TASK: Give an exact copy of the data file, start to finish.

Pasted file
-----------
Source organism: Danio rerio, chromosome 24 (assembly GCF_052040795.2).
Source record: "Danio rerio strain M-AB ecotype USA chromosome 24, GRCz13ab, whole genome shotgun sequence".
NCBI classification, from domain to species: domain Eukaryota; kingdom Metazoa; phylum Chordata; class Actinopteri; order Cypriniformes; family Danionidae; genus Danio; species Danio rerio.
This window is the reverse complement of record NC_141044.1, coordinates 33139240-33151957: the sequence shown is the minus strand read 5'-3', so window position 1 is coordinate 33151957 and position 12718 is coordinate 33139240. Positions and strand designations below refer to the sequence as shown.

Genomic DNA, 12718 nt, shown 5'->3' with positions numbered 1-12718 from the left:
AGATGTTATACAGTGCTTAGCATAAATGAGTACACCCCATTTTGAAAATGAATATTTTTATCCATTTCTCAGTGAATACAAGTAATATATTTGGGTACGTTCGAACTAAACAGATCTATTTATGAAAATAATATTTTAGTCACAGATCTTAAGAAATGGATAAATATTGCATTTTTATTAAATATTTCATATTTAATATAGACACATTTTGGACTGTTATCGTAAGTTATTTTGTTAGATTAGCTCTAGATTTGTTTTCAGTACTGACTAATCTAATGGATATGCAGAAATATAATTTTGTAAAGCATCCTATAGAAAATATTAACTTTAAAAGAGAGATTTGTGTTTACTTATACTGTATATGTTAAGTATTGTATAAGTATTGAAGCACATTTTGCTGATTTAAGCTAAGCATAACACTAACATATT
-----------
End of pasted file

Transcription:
Source organism: Danio rerio, chromosome 24 (assembly GCF_052040795.2).
Source record: "Danio rerio strain M-AB ecotype USA chromosome 24, GRCz13ab, whole genome shotgun sequence".
NCBI classification, from domain to species: domain Eukaryota; kingdom Metazoa; phylum Chordata; class Actinopteri; order Cypriniformes; family Danionidae; genus Danio; species Danio rerio.
This window is the reverse complement of record NC_141044.1, coordinates 33139240-33151957: the sequence shown is the minus strand read 5'-3', so window position 1 is coordinate 33151957 and position 12718 is coordinate 33139240. Positions and strand designations below refer to the sequence as shown.

Genomic DNA, 12718 nt, shown 5'->3' with positions numbered 1-12718 from the left:
AGATGTTATACAGTGCTTAGCATAAATGAGTACACCCCATTTTGAAAATGAATATTTTTATCCATTTCTCAGTGAATACAAGTAATATATTTGGGTACGTTCGAACTAAACAGATCTATTTATGAAAATAATATTTTAGTCACAGATCTTAAGAAATGGATAAATATTGCATTTTTATTAAATATTTCATATTTAATATAGACACATTTTGGACTGTTATCGTAAGTTATTTTGTTAGATTAGCTCTAGATTTGTTTTCAGTACTGACTAATCTAATGGATATGCAGAAATATAATTTTGTAAAGCATCCTATAGAAAATATTAACTTTAAAAGAGAGATTTGTGTTTACTTATACTGTATATGTTAAGTATTGTATAAGTATTGAAGCACATTTTGCTGATTTAAGCTAAGCATAACACTAACATATT